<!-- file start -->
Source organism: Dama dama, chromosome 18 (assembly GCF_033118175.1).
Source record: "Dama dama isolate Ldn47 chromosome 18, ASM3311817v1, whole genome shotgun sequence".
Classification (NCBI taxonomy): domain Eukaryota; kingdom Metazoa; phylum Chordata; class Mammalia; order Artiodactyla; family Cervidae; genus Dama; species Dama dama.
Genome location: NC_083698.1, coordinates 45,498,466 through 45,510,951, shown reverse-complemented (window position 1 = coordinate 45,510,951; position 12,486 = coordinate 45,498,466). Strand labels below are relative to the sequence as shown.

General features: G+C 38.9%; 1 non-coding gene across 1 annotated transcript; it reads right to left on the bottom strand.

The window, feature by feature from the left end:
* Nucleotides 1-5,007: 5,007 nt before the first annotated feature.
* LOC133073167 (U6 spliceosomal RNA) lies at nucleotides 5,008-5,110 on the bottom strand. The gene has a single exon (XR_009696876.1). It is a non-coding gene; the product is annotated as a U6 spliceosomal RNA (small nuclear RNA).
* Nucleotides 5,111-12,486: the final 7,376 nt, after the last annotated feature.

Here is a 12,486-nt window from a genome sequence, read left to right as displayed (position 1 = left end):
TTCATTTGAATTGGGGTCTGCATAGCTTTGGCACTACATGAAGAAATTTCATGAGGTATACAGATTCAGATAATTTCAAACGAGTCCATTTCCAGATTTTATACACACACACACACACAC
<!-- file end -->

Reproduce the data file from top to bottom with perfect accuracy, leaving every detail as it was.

Source organism: Dama dama, chromosome 18 (assembly GCF_033118175.1).
Source record: "Dama dama isolate Ldn47 chromosome 18, ASM3311817v1, whole genome shotgun sequence".
Classification (NCBI taxonomy): domain Eukaryota; kingdom Metazoa; phylum Chordata; class Mammalia; order Artiodactyla; family Cervidae; genus Dama; species Dama dama.
Genome location: NC_083698.1, coordinates 45,498,466 through 45,510,951, shown reverse-complemented (window position 1 = coordinate 45,510,951; position 12,486 = coordinate 45,498,466). Strand labels below are relative to the sequence as shown.

General features: G+C 38.9%; 1 non-coding gene across 1 annotated transcript; it reads right to left on the bottom strand.

The window, feature by feature from the left end:
* Nucleotides 1-5,007: 5,007 nt before the first annotated feature.
* LOC133073167 (U6 spliceosomal RNA) lies at nucleotides 5,008-5,110 on the bottom strand. The gene has a single exon (XR_009696876.1). It is a non-coding gene; the product is annotated as a U6 spliceosomal RNA (small nuclear RNA).
* Nucleotides 5,111-12,486: the final 7,376 nt, after the last annotated feature.

Here is a 12,486-nt window from a genome sequence, read left to right as displayed (position 1 = left end):
TTCATTTGAATTGGGGTCTGCATAGCTTTGGCACTACATGAAGAAATTTCATGAGGTATACAGATTCAGATAATTTCAAACGAGTCCATTTCCAGATTTTATACACACACACACACACAC